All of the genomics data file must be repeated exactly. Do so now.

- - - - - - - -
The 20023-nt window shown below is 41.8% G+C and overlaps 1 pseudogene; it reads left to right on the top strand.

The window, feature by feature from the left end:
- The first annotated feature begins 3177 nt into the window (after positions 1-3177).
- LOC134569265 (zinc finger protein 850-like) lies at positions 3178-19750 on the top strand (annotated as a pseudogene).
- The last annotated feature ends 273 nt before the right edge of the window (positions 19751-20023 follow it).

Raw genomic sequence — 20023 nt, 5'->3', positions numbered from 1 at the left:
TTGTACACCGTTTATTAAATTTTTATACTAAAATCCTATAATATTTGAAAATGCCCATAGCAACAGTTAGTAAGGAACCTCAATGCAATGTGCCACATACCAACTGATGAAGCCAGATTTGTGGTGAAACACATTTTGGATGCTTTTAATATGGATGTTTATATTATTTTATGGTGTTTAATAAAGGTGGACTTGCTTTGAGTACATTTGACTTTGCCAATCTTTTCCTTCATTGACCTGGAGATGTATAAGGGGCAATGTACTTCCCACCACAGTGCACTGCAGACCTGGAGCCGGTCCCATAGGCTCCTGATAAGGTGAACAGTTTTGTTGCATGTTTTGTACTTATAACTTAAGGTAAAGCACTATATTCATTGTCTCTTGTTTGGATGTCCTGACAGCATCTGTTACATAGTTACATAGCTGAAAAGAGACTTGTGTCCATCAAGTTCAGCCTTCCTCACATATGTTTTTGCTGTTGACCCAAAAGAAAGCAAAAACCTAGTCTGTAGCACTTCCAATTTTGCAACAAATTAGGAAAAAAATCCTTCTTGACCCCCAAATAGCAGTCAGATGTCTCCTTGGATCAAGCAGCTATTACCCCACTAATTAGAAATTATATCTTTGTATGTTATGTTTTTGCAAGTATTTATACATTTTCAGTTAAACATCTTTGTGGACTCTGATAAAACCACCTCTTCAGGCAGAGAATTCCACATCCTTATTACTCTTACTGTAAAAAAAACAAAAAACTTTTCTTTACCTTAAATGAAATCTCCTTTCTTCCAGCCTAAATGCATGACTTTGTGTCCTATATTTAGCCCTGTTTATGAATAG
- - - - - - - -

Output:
The 20023-nt window shown below is 41.8% G+C and overlaps 1 pseudogene; it reads left to right on the top strand.

The window, feature by feature from the left end:
- The first annotated feature begins 3177 nt into the window (after positions 1-3177).
- LOC134569265 (zinc finger protein 850-like) lies at positions 3178-19750 on the top strand (annotated as a pseudogene).
- The last annotated feature ends 273 nt before the right edge of the window (positions 19751-20023 follow it).

Raw genomic sequence — 20023 nt, 5'->3', positions numbered from 1 at the left:
TTGTACACCGTTTATTAAATTTTTATACTAAAATCCTATAATATTTGAAAATGCCCATAGCAACAGTTAGTAAGGAACCTCAATGCAATGTGCCACATACCAACTGATGAAGCCAGATTTGTGGTGAAACACATTTTGGATGCTTTTAATATGGATGTTTATATTATTTTATGGTGTTTAATAAAGGTGGACTTGCTTTGAGTACATTTGACTTTGCCAATCTTTTCCTTCATTGACCTGGAGATGTATAAGGGGCAATGTACTTCCCACCACAGTGCACTGCAGACCTGGAGCCGGTCCCATAGGCTCCTGATAAGGTGAACAGTTTTGTTGCATGTTTTGTACTTATAACTTAAGGTAAAGCACTATATTCATTGTCTCTTGTTTGGATGTCCTGACAGCATCTGTTACATAGTTACATAGCTGAAAAGAGACTTGTGTCCATCAAGTTCAGCCTTCCTCACATATGTTTTTGCTGTTGACCCAAAAGAAAGCAAAAACCTAGTCTGTAGCACTTCCAATTTTGCAACAAATTAGGAAAAAAATCCTTCTTGACCCCCAAATAGCAGTCAGATGTCTCCTTGGATCAAGCAGCTATTACCCCACTAATTAGAAATTATATCTTTGTATGTTATGTTTTTGCAAGTATTTATACATTTTCAGTTAAACATCTTTGTGGACTCTGATAAAACCACCTCTTCAGGCAGAGAATTCCACATCCTTATTACTCTTACTGTAAAAAAAACAAAAAACTTTTCTTTACCTTAAATGAAATCTCCTTTCTTCCAGCCTAAATGCATGACTTTGTGTCCTATATTTAGCCCTGTTTATGAATAG